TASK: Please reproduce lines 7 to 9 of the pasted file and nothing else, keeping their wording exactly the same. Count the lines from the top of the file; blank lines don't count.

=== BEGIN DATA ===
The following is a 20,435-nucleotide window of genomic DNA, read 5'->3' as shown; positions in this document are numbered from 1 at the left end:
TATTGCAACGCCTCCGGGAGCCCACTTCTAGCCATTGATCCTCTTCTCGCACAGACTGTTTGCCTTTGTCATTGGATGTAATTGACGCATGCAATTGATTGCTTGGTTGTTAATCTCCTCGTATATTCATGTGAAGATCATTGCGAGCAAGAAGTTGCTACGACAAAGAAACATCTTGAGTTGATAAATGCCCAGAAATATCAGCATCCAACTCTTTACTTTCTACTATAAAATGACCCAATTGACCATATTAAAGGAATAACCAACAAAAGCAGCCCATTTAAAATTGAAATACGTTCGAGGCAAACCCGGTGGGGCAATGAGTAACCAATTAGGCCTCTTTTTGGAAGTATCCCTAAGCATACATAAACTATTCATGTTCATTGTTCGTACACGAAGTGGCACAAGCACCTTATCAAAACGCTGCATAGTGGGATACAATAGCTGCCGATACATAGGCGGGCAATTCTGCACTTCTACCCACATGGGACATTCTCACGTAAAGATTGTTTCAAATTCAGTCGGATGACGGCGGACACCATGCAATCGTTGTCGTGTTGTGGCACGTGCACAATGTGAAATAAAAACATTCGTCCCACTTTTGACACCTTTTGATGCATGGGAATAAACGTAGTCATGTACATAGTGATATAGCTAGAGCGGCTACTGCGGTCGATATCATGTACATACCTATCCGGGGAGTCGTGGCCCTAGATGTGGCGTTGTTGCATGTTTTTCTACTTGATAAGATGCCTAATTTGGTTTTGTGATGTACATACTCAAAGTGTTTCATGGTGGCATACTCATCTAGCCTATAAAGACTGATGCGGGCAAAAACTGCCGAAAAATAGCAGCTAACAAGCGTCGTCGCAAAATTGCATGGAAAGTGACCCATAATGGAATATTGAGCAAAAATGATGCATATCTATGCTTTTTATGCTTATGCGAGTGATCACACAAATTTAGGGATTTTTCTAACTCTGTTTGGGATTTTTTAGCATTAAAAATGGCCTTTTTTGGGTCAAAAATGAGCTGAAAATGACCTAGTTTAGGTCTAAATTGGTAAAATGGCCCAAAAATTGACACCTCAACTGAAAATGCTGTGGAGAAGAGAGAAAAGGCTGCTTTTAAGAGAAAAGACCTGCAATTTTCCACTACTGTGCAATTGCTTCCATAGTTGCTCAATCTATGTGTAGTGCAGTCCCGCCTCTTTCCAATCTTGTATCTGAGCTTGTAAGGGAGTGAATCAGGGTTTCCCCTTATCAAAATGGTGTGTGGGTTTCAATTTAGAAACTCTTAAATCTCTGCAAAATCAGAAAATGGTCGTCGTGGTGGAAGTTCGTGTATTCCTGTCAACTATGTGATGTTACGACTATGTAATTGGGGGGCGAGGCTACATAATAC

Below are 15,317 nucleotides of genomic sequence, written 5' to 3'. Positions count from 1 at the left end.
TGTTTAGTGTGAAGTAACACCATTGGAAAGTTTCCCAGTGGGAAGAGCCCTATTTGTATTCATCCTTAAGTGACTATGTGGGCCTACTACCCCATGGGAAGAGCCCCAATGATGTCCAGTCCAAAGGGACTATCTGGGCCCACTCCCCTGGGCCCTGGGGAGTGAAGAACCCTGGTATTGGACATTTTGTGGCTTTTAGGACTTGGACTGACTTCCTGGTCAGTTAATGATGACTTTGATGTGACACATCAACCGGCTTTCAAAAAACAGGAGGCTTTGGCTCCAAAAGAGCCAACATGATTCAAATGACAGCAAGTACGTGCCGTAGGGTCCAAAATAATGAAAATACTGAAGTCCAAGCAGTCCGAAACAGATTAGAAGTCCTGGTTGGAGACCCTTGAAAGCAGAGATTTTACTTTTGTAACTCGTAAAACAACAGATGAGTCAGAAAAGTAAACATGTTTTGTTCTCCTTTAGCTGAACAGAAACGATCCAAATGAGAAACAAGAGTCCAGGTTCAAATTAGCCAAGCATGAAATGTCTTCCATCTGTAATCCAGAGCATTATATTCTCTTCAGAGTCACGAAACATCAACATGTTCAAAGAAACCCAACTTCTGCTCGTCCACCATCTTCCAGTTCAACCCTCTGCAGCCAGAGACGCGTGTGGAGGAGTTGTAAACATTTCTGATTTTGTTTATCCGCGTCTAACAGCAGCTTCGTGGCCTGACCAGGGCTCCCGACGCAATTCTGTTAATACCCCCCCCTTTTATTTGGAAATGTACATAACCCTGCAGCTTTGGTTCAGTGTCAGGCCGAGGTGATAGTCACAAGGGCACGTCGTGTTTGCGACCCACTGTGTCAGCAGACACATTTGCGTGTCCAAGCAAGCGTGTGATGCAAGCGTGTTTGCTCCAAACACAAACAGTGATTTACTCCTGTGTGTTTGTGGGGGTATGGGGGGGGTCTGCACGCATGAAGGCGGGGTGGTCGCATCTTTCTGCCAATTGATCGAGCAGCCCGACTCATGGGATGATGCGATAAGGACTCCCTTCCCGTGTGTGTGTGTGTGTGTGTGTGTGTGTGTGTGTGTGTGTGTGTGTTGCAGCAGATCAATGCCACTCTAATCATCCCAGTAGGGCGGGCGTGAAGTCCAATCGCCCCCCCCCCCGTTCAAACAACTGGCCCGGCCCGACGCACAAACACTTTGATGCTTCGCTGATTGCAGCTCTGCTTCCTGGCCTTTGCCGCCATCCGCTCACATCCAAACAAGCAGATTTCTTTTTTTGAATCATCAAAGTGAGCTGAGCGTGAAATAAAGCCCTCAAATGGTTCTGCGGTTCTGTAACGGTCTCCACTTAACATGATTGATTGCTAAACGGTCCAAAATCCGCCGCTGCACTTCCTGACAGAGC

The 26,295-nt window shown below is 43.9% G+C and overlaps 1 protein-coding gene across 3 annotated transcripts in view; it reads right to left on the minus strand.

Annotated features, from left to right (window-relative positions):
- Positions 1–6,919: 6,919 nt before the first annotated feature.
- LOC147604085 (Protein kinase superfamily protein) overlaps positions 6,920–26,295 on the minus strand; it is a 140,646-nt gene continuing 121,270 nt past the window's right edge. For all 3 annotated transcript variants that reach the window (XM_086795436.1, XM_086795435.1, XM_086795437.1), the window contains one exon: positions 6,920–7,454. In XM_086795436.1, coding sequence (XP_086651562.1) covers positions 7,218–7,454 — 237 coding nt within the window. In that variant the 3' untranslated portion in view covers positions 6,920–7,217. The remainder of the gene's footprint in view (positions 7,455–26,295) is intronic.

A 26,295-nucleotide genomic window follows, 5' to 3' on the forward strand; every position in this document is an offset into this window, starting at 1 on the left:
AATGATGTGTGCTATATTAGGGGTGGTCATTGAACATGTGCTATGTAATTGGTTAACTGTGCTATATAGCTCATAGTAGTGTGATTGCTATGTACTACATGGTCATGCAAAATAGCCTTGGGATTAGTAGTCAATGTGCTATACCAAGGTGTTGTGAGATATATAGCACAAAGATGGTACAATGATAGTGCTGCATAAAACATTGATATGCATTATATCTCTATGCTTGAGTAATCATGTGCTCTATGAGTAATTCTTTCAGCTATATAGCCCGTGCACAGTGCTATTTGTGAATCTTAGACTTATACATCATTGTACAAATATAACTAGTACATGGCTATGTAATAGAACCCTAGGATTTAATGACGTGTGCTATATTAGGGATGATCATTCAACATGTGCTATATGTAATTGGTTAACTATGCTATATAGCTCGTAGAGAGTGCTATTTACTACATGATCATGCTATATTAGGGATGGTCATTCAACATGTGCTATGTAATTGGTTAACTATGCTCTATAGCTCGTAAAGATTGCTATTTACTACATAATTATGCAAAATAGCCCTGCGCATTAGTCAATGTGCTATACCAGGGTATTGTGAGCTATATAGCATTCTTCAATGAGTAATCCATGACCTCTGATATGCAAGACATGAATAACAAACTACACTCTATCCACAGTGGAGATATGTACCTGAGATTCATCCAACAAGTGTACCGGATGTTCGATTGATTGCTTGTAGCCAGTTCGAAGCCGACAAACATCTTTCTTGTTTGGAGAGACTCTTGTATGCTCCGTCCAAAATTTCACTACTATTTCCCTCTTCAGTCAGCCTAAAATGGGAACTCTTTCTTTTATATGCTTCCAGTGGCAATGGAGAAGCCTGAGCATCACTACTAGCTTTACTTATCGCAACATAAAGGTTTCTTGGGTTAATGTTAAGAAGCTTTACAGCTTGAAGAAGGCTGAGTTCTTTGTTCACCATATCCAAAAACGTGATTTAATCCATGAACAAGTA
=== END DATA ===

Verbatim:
- Positions 1–6,919: 6,919 nt before the first annotated feature.
- LOC147604085 (Protein kinase superfamily protein) overlaps positions 6,920–26,295 on the minus strand; it is a 140,646-nt gene continuing 121,270 nt past the window's right edge. For all 3 annotated transcript variants that reach the window (XM_086795436.1, XM_086795435.1, XM_086795437.1), the window contains one exon: positions 6,920–7,454. In XM_086795436.1, coding sequence (XP_086651562.1) covers positions 7,218–7,454 — 237 coding nt within the window. In that variant the 3' untranslated portion in view covers positions 6,920–7,217. The remainder of the gene's footprint in view (positions 7,455–26,295) is intronic.

A 26,295-nucleotide genomic window follows, 5' to 3' on the forward strand; every position in this document is an offset into this window, starting at 1 on the left: